Heart of Glass
Scottish designer Geoffrey Mann captures the musical rhythms of New Orleans
Mann began this unique artwork, commissioned for NOMA, with a visit to New Orleans in November 2016. During an evening out on Frenchmen Street, he recorded the ambient sounds of revelry and a memorable conversation with band leader Aaron Blanks. Blanks, who leads the young All Star Brass Musicians from the Tremé neighborhood, told the visiting artist of the power of jazz and New Orleans’ second-line parading traditions, describing how the teenagers’ brass instruments transcend music to become cultural symbols of history, diversity, equality, and hope. Through “The Second Line” Cocktail Service Mann captures these words not only literally, with the sound recording, but through the very shape of the New Orleans–inspired glass beverage set he created.
Mann applied the sound waves of this recorded conversation to a 3D computer model of a cocktail service, one designed with traditional modern martini glasses and champagne coupes sitting on a bar cart decorated with fleurs-de-lis. When animated by the digital soundwaves of the recorded music and the conversation with Blanks, the glass shapes ripple and dance boldly in sync with the vibrations of that encounter. Hitting pause on this digital animation, Mann captured these split-second, wildly beautiful deviations of well-known drinking glass forms. The mutated martini glass reflects a passing comment about a second line, while the shimmy of a champagne coupe recalls a riff of trumpet. These unorthodox forms became Mann’s models for production. The undulating, unique digital shapes are made into real physical objects through rapid 3D prototyping, also known as 3D printing, in nylon plastic. Mann then worked with the skilled glassworker Jochen Holz to make precise copies of the plastic printed objects in traditional flame-worked glass.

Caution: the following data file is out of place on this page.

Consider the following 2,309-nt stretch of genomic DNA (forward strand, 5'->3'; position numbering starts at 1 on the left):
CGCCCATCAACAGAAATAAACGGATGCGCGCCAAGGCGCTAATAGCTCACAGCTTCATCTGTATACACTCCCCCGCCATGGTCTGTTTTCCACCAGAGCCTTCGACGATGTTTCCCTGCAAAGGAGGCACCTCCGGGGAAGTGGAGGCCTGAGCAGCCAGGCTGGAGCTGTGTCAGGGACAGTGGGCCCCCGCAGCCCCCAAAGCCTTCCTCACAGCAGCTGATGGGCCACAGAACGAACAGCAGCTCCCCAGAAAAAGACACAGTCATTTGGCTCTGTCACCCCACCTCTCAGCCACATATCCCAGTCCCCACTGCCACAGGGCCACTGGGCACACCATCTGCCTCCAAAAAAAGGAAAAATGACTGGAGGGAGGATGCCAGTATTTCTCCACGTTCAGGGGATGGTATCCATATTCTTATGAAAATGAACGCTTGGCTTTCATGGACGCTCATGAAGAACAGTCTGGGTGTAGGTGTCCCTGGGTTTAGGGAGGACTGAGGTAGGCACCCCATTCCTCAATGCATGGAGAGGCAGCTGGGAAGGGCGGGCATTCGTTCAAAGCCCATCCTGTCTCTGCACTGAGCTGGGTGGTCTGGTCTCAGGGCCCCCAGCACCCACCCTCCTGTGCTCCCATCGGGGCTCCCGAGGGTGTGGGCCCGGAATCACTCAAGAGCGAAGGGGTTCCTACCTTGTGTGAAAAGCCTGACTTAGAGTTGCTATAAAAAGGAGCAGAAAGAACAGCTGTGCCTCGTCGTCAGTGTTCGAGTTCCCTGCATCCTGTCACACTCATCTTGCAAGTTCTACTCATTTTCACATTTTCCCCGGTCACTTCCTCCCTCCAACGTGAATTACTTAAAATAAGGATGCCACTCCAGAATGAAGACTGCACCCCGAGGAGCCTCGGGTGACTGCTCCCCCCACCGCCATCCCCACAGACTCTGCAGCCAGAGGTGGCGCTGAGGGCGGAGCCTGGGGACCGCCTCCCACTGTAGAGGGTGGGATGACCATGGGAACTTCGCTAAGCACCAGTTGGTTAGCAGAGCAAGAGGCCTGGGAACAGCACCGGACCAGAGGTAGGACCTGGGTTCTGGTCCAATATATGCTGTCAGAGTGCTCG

“The Second Line” Cocktail Service presents the glasses and the animation video together, capturing forever that night on Frenchmen Street. The sounds of jazz and human connection are retained in the ripples of the gold-plated lidded cocktail shaker, a glass champagne coupe, wine glass, martini glass, margarita glass, hurricane glass, and of course, in another nod to New Orleans’ culture, a glass version of the ubiquitous New Orleans plastic “go cup.”